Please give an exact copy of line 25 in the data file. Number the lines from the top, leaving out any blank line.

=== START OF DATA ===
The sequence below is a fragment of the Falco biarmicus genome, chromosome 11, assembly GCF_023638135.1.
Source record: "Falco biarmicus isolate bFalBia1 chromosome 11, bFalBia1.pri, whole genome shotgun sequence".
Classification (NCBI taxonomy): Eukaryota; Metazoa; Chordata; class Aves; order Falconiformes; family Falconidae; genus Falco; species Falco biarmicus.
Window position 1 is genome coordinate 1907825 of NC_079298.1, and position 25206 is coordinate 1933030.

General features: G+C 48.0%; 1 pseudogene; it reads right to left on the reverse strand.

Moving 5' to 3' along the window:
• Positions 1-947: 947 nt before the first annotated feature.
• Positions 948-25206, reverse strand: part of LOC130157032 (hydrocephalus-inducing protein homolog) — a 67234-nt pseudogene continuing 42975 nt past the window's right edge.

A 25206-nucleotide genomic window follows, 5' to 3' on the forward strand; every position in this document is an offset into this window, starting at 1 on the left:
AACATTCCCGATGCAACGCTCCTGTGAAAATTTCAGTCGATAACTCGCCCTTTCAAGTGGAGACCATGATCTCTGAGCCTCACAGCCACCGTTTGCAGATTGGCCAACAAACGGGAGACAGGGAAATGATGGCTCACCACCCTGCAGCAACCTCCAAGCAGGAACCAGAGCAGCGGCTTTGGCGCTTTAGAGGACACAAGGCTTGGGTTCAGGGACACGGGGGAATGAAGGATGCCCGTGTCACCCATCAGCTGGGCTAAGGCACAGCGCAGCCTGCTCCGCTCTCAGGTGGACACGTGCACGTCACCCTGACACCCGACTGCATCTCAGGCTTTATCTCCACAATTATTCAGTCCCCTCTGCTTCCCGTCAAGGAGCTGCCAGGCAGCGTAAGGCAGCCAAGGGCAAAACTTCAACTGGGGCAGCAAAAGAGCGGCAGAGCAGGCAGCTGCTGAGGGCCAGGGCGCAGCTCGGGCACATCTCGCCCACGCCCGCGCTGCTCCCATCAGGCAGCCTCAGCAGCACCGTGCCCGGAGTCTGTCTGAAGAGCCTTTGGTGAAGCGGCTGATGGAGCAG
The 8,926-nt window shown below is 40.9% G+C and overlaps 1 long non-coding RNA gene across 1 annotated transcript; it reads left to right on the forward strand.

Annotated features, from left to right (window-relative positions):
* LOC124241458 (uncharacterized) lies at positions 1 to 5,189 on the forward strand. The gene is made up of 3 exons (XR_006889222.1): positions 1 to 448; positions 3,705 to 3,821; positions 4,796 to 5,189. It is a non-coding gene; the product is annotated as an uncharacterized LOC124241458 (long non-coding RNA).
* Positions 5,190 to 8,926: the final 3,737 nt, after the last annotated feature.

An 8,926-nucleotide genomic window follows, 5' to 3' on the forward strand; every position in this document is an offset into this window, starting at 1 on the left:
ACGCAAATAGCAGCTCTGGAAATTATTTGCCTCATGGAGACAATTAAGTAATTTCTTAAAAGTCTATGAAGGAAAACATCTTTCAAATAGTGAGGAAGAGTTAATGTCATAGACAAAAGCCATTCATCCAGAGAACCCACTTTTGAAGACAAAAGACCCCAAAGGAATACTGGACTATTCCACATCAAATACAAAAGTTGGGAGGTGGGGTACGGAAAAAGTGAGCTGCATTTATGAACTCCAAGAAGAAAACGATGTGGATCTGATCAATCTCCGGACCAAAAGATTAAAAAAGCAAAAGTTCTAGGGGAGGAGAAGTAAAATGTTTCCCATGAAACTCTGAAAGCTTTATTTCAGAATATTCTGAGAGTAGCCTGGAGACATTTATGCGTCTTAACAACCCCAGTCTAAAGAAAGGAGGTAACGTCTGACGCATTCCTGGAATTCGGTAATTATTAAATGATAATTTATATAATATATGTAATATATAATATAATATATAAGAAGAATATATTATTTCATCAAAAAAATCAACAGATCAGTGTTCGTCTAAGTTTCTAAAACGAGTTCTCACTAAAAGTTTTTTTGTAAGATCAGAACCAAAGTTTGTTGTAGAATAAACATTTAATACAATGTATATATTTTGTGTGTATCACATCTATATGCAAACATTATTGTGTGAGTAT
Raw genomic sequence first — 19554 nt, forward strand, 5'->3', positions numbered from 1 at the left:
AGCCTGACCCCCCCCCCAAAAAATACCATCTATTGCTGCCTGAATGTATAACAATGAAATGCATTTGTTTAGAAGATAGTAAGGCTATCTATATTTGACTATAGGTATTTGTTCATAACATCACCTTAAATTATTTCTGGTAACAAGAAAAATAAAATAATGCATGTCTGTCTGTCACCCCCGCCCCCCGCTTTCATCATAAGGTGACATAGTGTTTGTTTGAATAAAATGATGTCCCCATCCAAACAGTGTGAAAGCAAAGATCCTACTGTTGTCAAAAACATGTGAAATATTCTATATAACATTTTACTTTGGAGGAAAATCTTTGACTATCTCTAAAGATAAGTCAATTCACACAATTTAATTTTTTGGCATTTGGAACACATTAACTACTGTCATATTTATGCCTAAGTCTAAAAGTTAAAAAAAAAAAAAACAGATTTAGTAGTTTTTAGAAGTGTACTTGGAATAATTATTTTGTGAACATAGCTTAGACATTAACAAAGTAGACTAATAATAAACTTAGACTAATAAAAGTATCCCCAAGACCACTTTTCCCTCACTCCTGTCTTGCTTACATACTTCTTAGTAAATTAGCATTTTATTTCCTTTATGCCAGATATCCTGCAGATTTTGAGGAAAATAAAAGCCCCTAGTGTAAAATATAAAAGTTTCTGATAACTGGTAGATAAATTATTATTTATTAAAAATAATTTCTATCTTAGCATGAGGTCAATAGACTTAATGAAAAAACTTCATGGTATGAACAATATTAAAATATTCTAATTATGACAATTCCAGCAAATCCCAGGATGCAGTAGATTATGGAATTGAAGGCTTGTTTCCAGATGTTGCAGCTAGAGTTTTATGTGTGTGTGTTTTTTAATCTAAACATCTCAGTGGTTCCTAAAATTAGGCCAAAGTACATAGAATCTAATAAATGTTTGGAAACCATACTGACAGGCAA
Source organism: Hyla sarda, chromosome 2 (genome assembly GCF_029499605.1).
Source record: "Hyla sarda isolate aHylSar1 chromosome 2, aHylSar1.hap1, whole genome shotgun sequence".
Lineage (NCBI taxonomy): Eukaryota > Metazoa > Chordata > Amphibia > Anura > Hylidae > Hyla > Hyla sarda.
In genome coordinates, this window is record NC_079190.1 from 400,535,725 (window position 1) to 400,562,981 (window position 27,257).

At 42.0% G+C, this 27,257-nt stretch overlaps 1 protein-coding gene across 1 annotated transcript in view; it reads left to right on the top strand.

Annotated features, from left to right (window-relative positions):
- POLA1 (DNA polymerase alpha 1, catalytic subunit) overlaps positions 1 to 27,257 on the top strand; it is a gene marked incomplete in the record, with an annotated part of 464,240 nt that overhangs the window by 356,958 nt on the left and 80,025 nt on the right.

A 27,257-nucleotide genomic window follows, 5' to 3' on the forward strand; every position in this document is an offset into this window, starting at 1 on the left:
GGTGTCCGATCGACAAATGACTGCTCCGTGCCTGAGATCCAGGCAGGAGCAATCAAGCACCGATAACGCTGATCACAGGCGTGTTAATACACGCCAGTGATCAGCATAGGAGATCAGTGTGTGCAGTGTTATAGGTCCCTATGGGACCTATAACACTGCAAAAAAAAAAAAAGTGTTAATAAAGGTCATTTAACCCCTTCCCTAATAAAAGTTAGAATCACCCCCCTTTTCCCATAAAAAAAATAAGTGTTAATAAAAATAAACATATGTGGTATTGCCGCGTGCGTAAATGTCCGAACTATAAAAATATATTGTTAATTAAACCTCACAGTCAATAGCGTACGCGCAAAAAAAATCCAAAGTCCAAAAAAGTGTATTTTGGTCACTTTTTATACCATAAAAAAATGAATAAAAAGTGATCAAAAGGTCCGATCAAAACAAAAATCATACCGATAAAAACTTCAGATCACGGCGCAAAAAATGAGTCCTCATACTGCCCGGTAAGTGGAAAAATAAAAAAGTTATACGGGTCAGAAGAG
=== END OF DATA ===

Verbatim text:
- POLA1 (DNA polymerase alpha 1, catalytic subunit) overlaps positions 1 to 27,257 on the top strand; it is a gene marked incomplete in the record, with an annotated part of 464,240 nt that overhangs the window by 356,958 nt on the left and 80,025 nt on the right.